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PEN Case (1968): Rajat Neogy – Uganda, Imprisoned


Rajat Neogy was born in Kampala, Uganda in 1938.  He studied in London and returned to found and edit the literary and cultural magazine Transitions in 1961. The publication’s primary aim and function were to ‘discuss matters of African relevance in an African context’.  Writers such as Paul Theroux and Wole Soyinka were often featured and Neogy himself contributed poems and essays to the magazine. 

In 1968 Neogy was arrested and charged with sedition after articles critical of the government were published in Transitions.  After a year and a half, he was acquitted of the charge and left Uganda to settle in Ghana, from where he continued to publish the magazine for two years.

In the early 1970s, Neogy left Africa and settled in San Francisco leaving Transitions in the hands of Wole Soyinka who wrote that after his detention “something had snapped in Rajat’s sensitive soul, like one who had looked into the heart of evil and found the harmony of existence permanently untuned.” 

In San Francisco Neogy founded a neighbourhood newspaper that ceased publication after a brief period. Later, his health declined and he died in San Francisco in December 1995, aged 57.

In an obituary in the UK Independent, author and friend, Paul Theroux wrote: It is hard to imagine a little magazine that influenced writers on a whole vast continent, but that is what happened with Transition. Neogy began his magazine at just the right time and it became a rallying point throughout the 1960s. … We did not really know what would happen. You never do. But it got worse, many of us left. Neogy stayed and got thrown into jail for sedition – criticising the Ugandan government, something he had been doing for years. His detention in prison might have broken him. Or was it disillusionment?” (Full text of obituary below)

Writing Sample

Magazines are also like cultures: they are do- or don’t-magazines; they are progressive, conservative, radical, puritanical, slow moving, or vigorous. At their most aware, they reflect the qualities or weaknesses of their societies; at their blindest, they are showcases for the imbecilities of their editors. One cannot ever remove the personal factor when discussing magazines. They are physically and finally the products of their editors. There are very few other activities (excluding filmmaking) which involve the collaboration of so many diverse talents, but in which the success or failure of the end-product can be laid at one door: the editor’s.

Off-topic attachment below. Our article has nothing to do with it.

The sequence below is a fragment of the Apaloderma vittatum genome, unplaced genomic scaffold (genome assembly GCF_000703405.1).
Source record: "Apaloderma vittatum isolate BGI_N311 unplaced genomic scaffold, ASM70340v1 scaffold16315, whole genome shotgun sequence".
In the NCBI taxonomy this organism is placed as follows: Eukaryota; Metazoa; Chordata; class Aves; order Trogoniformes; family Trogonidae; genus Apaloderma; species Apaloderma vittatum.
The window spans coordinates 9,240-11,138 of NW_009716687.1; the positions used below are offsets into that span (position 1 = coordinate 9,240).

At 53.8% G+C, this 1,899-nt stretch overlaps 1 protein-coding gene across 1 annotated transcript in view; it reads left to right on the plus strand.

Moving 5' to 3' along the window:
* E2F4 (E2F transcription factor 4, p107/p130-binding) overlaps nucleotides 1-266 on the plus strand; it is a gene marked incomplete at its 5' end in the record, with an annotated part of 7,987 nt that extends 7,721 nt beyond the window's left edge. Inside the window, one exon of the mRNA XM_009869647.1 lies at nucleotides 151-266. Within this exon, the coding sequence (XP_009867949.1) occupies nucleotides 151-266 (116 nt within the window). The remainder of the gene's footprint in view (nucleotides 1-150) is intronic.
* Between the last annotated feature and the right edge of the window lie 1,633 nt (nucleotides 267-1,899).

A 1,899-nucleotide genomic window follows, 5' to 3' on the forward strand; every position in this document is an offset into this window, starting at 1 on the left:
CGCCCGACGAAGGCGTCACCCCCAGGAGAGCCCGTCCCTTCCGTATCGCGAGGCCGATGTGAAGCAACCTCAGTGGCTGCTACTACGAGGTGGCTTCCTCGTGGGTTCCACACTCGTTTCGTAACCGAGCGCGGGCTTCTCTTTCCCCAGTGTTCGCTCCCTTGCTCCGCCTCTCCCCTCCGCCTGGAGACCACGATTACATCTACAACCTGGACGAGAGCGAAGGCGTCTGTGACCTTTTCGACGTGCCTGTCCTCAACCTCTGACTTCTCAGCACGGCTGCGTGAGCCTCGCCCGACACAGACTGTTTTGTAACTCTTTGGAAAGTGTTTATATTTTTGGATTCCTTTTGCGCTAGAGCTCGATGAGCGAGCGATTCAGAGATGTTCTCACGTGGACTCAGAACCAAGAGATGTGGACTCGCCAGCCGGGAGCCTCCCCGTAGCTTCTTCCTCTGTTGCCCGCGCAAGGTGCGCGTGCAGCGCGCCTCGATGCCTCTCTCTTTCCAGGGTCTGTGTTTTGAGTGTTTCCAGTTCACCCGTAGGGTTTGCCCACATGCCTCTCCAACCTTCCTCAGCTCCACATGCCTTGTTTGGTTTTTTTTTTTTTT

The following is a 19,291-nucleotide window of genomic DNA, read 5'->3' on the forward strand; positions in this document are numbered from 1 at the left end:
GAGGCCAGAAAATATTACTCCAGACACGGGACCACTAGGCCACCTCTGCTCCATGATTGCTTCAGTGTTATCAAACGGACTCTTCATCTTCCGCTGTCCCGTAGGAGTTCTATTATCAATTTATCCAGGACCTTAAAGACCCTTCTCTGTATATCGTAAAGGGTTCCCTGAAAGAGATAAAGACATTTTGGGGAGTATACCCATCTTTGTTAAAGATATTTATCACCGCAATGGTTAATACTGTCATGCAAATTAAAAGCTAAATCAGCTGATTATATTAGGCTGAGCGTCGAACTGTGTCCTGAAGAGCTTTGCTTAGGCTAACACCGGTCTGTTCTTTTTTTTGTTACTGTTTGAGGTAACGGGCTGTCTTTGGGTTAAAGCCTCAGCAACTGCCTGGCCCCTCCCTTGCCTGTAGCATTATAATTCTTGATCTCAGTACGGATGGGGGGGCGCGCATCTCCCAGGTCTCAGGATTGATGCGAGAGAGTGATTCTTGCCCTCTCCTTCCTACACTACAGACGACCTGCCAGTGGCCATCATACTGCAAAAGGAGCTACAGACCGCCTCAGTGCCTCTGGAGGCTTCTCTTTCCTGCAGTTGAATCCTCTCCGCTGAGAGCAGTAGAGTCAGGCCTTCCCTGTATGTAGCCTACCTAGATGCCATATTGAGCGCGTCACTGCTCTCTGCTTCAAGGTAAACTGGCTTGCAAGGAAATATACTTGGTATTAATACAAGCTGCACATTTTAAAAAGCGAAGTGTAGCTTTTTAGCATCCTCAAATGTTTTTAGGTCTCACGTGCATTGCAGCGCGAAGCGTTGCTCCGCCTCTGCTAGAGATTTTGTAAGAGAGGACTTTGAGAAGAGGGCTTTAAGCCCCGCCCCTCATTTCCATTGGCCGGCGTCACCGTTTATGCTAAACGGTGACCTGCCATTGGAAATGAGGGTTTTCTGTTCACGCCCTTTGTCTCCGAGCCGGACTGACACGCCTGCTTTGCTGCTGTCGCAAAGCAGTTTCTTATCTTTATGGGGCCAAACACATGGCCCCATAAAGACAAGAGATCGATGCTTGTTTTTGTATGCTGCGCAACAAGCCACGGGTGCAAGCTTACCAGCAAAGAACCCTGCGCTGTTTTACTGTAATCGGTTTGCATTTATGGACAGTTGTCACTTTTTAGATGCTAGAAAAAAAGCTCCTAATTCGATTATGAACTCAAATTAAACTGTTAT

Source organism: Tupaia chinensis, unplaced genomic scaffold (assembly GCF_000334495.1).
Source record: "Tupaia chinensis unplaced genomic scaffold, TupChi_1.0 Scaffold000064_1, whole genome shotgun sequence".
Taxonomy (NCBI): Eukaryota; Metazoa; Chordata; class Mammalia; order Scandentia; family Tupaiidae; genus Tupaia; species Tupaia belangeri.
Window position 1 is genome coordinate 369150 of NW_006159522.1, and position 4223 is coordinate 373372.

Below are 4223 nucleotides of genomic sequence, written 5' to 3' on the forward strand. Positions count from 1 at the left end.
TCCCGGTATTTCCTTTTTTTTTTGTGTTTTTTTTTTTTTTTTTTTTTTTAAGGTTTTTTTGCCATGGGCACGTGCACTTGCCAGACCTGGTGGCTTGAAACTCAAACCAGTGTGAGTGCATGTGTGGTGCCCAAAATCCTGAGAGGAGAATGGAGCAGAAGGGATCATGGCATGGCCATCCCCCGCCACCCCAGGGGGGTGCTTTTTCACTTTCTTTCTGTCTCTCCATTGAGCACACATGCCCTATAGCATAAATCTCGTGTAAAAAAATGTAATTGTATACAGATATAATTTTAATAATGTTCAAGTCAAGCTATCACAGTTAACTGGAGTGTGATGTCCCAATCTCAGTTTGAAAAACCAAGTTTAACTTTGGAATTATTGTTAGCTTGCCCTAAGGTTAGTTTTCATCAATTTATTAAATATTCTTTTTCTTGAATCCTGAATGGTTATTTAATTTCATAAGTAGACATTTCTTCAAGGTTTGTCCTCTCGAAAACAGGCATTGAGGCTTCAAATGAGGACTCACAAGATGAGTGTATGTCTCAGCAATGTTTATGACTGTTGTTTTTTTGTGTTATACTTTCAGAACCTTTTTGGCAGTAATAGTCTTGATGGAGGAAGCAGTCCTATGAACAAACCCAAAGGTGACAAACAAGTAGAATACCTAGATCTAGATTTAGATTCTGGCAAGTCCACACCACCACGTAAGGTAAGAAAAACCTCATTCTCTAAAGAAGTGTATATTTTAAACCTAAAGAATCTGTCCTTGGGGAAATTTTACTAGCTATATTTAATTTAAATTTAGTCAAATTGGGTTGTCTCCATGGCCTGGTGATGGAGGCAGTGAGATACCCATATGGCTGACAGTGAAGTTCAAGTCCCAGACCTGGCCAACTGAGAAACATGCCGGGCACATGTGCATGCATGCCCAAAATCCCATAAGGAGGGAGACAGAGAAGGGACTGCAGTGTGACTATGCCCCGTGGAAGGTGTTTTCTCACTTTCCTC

Literary magazines in Africa are faced with burdens and responsibilities that their counterparts in other countries do not have to shoulder. On the one hand, they are meant to be alive, alert, gay, and (we hope) sometimes frivolous, casually and uninhibitedly recording the lyricisms and laments of their times. On the other hand, like the eldest son of a family where the father has suddenly died, they have to show maturity and responsibility. This responsibility is in the area of publishing that might be loosely termed “documentation.” The literary magazine in Africa has a responsibility to record what has previously gone unnoticed. It has to print what was previously only spoken. Obvious examples would be the transcription of folk songs and myths. It has therefore the dual role of conserver as well as initiator in the cultural context of the country in which it is operating.

Do Magazines Culture? in Transition, No. 75/76, The Anniversary Issue: Selections from Transition, 1961-1976 (1997), pp. 16-22 Published by: Indiana University Press on behalf of the W.E.B. Du Bois Institute

Useful links

Article on Rajat Neogy’s founding of Transitions:;

Article on the life of Rajat Neogy:

Obituary by Paul Theroux, Independent, 1995: